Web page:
Boet introduced me to what was then known as Farming God’s Way, now known as Foundations for Farming. It is about more than farming, it’s a way of life, teaching us to obey and do what the word of God tells us. For two years Boet trained and discipled my wife and me. I went to Zambia for another two years with Brian Oldrieve who was implementing this method there.
I came back to my area in 2006, and started to demonstrate this method. This is a new area, and we are all resettled farmers. The soil is not very good, but I persevered, doing everything to the highest standard I could. And year by year my crop got better – but as my crop improved, so jealousy increased.
My hope had been that people would be drawn to this abundance, and wish to be trained. I was looking forward to sharing this good news. I grew up in this area, I know the situation in which people Iive – if you want to see poverty you will see it here. There is also a lot of witchcraft here, and political confusion –and I believed God had put a light in my heart to tell people that they must just trust in him.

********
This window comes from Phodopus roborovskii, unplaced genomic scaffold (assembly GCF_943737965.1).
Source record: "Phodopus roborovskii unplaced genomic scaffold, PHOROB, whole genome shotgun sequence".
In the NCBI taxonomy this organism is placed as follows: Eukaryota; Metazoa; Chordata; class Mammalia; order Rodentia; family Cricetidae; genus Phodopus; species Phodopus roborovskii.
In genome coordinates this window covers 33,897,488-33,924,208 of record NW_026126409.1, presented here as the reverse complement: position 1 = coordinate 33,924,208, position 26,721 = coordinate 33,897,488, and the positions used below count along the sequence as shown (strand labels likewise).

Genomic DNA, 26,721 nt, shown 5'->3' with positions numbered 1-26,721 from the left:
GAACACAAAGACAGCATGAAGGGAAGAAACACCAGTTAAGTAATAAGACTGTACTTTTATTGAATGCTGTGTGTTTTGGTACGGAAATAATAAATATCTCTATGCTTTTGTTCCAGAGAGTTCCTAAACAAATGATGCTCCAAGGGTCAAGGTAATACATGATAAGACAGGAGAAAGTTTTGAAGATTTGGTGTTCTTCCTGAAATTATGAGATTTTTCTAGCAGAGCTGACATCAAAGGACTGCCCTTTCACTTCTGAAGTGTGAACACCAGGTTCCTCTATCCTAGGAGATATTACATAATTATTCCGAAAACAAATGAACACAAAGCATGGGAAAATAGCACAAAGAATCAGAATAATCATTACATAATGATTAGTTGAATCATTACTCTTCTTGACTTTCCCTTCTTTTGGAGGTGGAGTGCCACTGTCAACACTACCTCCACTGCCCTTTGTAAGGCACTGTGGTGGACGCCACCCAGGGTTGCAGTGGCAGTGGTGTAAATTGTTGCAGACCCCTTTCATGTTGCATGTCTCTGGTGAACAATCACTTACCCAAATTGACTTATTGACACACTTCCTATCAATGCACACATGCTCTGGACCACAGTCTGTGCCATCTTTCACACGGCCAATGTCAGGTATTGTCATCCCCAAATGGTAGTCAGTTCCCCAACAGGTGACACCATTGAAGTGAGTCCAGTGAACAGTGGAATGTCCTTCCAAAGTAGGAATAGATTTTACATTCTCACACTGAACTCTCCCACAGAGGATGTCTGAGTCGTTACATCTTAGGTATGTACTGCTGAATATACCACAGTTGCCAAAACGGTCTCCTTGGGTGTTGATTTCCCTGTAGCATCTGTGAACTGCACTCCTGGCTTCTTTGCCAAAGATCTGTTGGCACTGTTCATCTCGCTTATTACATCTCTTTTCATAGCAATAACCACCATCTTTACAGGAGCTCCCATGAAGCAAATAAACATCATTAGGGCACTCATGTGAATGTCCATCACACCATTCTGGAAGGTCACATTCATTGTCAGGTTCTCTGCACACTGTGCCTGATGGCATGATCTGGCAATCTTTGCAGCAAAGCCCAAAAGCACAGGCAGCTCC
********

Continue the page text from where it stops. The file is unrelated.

Sadly though, no-one approached me for training. In fact we were ostracised by the community. There are a lot of elephants in this area, and one time some people from the village used dogs and fire to drive a herd of elephants into my maize field. I found out three days later when the same people asked me why the elephants didn’t destroy my crop.